Strategies for Buying a Company

1 Day In-House Training Course

The destruction of shareholder value through ill-thought-out acquisitions is a well known feature of the M&A market.

This 1-day, in-house, training course covers all aspects of an acquisition process from initial strategies for expansion through to planning, due diligence, negotiation, execution and the preparations for a successful integration.

The major risks and problems likely to be encountered by professional advisers, principals and entrepreneurs are highlighted with guidance for their avoidance or mitigation. Process and commercial failures are examined and the necessity for a sound acquisition plan is emphasised.

Course Outline

  • How to Make a Successful Acquisition

    •  Reasons for Acquisitions – horizontal, vertical, diversification, synergies, asset stripping
    • Why Acquisitions Fail – reasons for failure, mistakes to be avoided
    • Process and Commercial Errors – why do they do it?, the strength to “walk away”
    • Planning for Success – devising tactics, understanding the control premium
  • Formulating the Strategy

    •  Acquisition Criteria – industry, size, location, products/services, hurdle rate of return
    • Searching for Growth – identifying suitable targets, unusual sources of information
    • Alternative Strategies – organic growth, minority, franchising, licensing, joint venture
    • The Acquisition Plan – deal size, affordability, target industry, risk tolerance
    • Preparing the Management – management role before and after, cultural issues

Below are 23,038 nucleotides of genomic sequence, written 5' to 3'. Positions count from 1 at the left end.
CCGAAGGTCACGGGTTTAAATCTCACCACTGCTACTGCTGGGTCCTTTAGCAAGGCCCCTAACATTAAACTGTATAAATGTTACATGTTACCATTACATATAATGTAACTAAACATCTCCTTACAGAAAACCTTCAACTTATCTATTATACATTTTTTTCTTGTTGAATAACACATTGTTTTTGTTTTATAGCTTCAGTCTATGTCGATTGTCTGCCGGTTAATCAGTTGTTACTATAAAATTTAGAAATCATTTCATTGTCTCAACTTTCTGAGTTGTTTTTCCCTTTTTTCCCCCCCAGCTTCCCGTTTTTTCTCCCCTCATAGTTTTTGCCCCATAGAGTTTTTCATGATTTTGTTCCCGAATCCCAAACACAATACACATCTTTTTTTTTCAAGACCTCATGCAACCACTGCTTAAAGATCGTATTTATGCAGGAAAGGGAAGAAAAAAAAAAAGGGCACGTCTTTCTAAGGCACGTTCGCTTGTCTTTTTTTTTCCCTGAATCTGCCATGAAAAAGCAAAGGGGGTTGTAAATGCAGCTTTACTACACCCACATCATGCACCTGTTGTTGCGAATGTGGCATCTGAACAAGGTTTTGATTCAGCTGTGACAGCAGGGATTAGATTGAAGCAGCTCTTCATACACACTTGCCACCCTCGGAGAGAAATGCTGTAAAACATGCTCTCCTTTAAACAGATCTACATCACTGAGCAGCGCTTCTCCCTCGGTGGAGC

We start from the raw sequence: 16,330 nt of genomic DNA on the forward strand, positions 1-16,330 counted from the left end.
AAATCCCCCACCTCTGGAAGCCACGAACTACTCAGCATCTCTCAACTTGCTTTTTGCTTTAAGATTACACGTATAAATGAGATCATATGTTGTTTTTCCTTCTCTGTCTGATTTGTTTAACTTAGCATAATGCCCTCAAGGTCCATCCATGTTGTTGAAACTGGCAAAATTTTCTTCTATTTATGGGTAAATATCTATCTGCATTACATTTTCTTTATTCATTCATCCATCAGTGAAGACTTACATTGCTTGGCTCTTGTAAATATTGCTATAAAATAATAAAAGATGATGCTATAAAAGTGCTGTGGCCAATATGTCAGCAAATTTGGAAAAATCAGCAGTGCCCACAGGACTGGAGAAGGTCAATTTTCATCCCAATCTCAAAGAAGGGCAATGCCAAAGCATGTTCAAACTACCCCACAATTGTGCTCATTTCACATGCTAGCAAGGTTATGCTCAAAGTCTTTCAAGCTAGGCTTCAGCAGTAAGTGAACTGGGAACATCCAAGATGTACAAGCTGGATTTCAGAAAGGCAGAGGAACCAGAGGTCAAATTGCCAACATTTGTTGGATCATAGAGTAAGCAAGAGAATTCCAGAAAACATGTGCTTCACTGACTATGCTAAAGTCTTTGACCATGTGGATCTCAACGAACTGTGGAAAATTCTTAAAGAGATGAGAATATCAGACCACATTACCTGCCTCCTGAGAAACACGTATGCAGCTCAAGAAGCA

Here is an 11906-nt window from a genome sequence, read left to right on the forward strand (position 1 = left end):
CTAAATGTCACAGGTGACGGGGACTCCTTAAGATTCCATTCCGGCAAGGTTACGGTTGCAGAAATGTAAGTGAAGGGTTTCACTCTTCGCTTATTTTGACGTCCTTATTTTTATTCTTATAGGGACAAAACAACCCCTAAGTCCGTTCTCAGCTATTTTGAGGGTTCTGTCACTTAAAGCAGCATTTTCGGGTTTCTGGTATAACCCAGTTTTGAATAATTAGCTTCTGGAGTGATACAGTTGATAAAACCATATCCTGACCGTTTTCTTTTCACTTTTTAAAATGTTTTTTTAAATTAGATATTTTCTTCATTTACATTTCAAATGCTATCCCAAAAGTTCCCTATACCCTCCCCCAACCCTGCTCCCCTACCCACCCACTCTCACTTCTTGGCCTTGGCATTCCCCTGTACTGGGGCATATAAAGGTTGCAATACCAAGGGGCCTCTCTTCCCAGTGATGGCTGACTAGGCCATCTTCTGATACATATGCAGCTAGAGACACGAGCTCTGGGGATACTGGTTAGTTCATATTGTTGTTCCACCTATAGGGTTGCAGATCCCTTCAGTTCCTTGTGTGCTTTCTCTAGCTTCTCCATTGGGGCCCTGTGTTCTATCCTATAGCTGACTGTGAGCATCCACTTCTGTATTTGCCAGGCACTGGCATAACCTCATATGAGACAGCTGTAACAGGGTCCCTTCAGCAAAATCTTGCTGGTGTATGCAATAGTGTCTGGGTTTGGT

• Measuring the Risk – operating risk, risk of over-paying, risk of over-gearing
    • Locating and Screening the Targets – size of the target, synergies expected, price/value
    • Assembling the Professionals – selection process, avoiding time-wasters and charlatans
    • Approach Tactics – who, when, how, handling the first meeting, what happens next
  • Investigating the Target

    • Commercial Due Diligence – kick the tyres, count the beans, look for skeletons
    • Deciding on the Price – NAV, DCF, PER, comparisons, hockey-stick projections
    • Further Due Diligence – demand determinants, competition, barriers to entry, sensitivities
    • Evaluating the Synergies – revenue enhancements, cost reductions, bolt-ons
  • Negotiating the Deal

    •  Selecting the Negotiating Team – establish individual roles
    • Establishing Clear Objectives – bottom Line, give-aways, resolving an impasse
    • Representations, Warranties & Indemnities – what they are, what they do
    • Earn-outs – how much up front, reasons to delay payment of the consideration
  • Planning the Integration

    • A Merger of Equals? – a dangerous concept, clarify roles, eliminate rivalries
    • Handling Staff and Political Problems – prioritise issues, review service agreements
    • Effective External Communication – bankers, press, customers, suppliers
    • Implementing Decisions – use of an integration manager, implement best practice
    • Avoiding Disintegration – lead from the front, secure and incentivise key personnel

Course Notes, Slides and Exercises

Participants will receive a booklet containing copies of 13 slides and 68 pages of very comprehensive notes. Each slide will cover a number of related topics and the accompanying notes will support the content of the course to be delivered by the trainer.

During the course of the day, participants will undertake one or two exercises (problems) in groups of two or three (depending on the size of the class) which will involve considering what advice should be given to a client in particular circumstances. Participants will discuss the exercise with each other and then with the trainer and will receive a written answer to the problem.

Exercise 1

You consider the financing sources open to a fast growing chain of coffee shops. The owner does not wish to float the company as too much equity would be given away at this early stage of its development. Consequently, he asks you to consider other methods to raise the required finance.

Exercise 2

You are instructed to find a buyer for a prosperous third generation family owned furniture manufacturing company. Before commencing a formal search, you are asked to value the company on the basis of its: (i) assets; (ii) anticipated cash flows; and (iii) earnings.